# Hack The Box - Fortune

## Quick Summary

Hey guys today Fortune retired and here’s my write-up about it. It was a very cool box and I really liked it, like the last retired box LaCasaDePapel it had RCE and client certificate generation to access a restricted https service, but that’s only for the initial steps as this box had a lot of interesting stuff. It’s an OpenBSD box and its ip is 10.10.10.127, I added it to /etc/hosts as fortune.htb. Let’s jump right in !

## Nmap

As always we will start with nmap to scan for open ports and services :
nmap -sV -sT -sC fortune.htb

We have http, https on port 80, port 443 and we have ssh on port 22 so we will be focusing on the web services.

## HTTP Initial Enumeration

The index page on http://fortune.htb is pretty simple, we have some options where we can choose a database of fortunes and we will get a random fortune from that database :

On https://fortune.htb we get a handshake error, this probably means that we need a client certificate.

## RCE, Client Certificate Generation

Back to http://fortune.htb I intercepted the request with burp and there was only one parameter in the POST request called db, after trying some different things I could get RCE by appending a semi-colon ; :
Request :

Response :

I couldn’t get a reverse shell, get ssh or read the user flag so we are going to enumerate the box through this RCE for some time.
I wrote a script to make it easier :

This script takes the command to execute then sends the payload which is ;echo rce_result;COMMAND;echo rce_result_end then it searches through the response and prints the string between rce_result and rce_result_end which is the output of our command.

There are 3 users on the box : bob, charlie and nfsuser :

In bob‘s home directory there was a directory called ca :

I enumerated that directory for some time and there was a directory called intermediate where I found a certificate and a key :

We can use them to generate a PKCS12 certificate to access the https service. with openssl we can do it with a single command :

Now we can import the certificate in Firefox :

After removing the SSL exception it will ask for our certificate and give us access :

## Elevated Network Access, NFS, User Flag

After getting access to https this message is what’s on the index page :

I didn’t know what authpf was so I searched about it.

authpf is a user shell for authenticating gateways. It is used to change pf rules when a user authenticates and starts a session with sshd and to undo these changes when the user’s session exits. It is designed for changing filter and translation rules for an individual source IP address as long as a user maintains an active ssh session. Typical use would be for a gateway that authenticates users before allowing them Internet use, or a gateway that allows different users into different places. - freeBSD manual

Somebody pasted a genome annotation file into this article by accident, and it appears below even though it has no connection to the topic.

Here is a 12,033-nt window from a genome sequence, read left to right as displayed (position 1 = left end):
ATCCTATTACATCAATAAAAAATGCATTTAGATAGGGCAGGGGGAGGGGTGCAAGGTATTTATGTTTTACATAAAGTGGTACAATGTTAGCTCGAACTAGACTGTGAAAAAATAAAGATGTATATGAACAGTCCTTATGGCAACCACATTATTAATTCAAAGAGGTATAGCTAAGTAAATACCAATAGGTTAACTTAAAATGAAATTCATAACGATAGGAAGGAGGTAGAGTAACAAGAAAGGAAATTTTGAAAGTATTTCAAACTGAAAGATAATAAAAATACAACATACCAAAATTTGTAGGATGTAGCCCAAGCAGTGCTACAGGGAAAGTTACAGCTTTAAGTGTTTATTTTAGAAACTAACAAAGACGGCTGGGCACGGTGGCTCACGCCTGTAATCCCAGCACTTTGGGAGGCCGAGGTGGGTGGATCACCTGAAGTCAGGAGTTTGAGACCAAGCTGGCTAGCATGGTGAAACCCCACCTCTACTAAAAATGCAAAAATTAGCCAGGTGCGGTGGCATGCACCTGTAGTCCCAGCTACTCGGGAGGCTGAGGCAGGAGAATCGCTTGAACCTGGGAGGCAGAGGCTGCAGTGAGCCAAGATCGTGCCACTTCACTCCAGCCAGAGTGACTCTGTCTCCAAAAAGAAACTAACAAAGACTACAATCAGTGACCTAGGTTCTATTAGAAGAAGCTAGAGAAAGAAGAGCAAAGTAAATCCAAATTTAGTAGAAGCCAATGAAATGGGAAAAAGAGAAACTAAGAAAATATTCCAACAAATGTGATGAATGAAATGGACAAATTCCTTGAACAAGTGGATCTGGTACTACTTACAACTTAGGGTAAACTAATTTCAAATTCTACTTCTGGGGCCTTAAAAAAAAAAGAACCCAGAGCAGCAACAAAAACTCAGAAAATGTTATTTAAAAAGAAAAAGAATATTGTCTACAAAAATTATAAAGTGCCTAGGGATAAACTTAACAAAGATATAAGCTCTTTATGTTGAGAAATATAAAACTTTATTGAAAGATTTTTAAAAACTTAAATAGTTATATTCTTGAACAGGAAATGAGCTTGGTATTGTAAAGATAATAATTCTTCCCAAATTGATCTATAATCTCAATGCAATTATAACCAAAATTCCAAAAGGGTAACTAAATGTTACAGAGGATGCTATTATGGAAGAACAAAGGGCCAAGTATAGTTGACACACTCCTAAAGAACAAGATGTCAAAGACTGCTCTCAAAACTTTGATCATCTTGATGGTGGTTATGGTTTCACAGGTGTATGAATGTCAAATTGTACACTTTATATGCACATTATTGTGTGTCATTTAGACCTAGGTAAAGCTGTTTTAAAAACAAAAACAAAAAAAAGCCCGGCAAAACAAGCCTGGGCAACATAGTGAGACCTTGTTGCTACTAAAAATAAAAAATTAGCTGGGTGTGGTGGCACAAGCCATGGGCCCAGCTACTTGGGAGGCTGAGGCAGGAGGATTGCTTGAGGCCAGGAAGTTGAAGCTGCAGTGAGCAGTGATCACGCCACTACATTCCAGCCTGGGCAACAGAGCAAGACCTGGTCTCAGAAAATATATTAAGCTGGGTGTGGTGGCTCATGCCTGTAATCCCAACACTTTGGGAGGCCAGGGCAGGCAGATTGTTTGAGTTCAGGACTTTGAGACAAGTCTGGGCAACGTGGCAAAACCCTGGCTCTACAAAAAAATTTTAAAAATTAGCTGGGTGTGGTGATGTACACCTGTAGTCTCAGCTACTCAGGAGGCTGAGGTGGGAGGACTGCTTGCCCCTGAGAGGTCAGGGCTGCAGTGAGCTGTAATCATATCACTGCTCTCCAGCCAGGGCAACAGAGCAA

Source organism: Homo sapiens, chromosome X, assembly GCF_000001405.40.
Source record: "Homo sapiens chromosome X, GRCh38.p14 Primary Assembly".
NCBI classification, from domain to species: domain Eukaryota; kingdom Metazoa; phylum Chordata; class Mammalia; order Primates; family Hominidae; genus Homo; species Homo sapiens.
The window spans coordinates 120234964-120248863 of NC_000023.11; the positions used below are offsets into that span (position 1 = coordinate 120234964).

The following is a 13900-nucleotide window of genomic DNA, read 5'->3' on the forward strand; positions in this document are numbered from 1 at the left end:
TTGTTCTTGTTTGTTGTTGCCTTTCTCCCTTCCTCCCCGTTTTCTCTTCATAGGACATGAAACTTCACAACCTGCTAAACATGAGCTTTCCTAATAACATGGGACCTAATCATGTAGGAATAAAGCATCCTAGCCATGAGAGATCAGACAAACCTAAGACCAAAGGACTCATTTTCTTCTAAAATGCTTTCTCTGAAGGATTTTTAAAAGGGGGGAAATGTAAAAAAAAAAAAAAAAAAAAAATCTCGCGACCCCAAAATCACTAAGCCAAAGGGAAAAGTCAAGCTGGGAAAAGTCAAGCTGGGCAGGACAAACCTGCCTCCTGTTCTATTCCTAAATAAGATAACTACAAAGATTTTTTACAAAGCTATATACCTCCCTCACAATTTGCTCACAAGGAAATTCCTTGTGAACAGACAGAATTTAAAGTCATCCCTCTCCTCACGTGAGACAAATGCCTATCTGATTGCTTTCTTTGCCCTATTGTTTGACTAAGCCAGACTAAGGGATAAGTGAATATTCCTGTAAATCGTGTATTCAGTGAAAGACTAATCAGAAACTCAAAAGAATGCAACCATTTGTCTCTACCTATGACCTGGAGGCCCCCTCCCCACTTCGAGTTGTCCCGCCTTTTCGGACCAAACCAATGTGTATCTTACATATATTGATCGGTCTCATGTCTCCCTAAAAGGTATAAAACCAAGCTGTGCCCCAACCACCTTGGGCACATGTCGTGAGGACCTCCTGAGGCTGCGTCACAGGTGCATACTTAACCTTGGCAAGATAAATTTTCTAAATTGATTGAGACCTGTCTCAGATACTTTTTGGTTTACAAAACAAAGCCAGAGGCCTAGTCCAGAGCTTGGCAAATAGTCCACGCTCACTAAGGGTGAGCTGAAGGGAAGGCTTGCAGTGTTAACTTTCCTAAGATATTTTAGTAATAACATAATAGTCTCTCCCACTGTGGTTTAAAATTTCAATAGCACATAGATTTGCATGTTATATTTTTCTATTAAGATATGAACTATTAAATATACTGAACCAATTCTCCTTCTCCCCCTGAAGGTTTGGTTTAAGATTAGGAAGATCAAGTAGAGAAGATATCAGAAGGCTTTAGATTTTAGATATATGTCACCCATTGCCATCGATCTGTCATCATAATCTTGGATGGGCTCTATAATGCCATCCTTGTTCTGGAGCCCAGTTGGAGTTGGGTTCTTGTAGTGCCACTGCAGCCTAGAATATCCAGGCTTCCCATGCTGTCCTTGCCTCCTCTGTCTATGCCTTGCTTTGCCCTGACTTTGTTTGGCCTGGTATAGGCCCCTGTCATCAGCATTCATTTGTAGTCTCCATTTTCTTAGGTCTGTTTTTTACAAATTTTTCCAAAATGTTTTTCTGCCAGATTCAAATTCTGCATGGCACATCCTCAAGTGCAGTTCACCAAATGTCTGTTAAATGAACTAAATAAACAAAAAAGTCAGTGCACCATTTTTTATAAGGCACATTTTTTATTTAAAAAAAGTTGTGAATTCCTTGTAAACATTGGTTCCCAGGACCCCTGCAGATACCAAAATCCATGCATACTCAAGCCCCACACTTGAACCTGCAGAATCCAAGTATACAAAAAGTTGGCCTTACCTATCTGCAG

So basically this can give access to some filtered services we weren’t allowed to access before, to use it we need a key and luckily we can generate one :

We have 3 users on the box, I tried all of them and nfsuser worked :

Now is the time for another nmap scan :
nmap -sV -sT -sC fortune.htb

We have two new ports, 8081 which is running http and 2049 which is running nfs. The http service gives us this message :

So probably we need to focus on nfs.

Network File System (NFS) is a distributed file system protocol originally developed by Sun Microsystems in 1984, allowing a user on a client computer to access files over a computer network much like local storage is accessed. -Wikipedia

I used the RCE script to check /etc/exports and the only thing there was /home :

By using nfs-ls (which is a part of the package libnfs-utils) we can successfully list the directories :

I created a directory, called it mnt and mounted the nfs share in it :

However I couldn’t access charlie‘s directory :

This is because I’m trying with root whose uid is 0 :

And the way nfs permissions work I need to have the same uid as charlie which is 1000 :

I already have a user on my box with the uid 1000 called rick :

We owned user.

## Privilege Escalation, Root Flag

First thing I wanted to do is to get ssh, luckily I had write access to authorized_keys :

I used ssh-keygen to generate a private and a public key :

Then I wrote my public key to authorized_keys and got ssh as charlie :

In the home directory of charlie there was a file called mbox which had an email from bob to charlie thanking him for setting up pgadmin4 for him and also telling him that he set the dba password to the same as root password :

Note : pgadmin is an administration and development platform for PostgreSQL.
Earlier when we got the elevated network access there was an http port for pgadmin4 so I checked its web directory in /var/appsrv and the database was there :

Then I used strings to see if I can get anything interesting :

I got some salted hashes, and most importantly this :

This is the db administrator’s password hash and we know that it’s the same as the root password.
pgadmin is an open-source software so I searched on github for any cryptography related stuff and found this script called crypto.py.
I took the functions needed to decrypt the hash then I created a script to take the hash/the key and decrypt the hash using the functions from crypto.py:

The only thing left is to give the right key, I tried the other hashes I got from the database as a key and bob‘s hash worked :

And we owned root !
That’s it , Feedback is appreciated !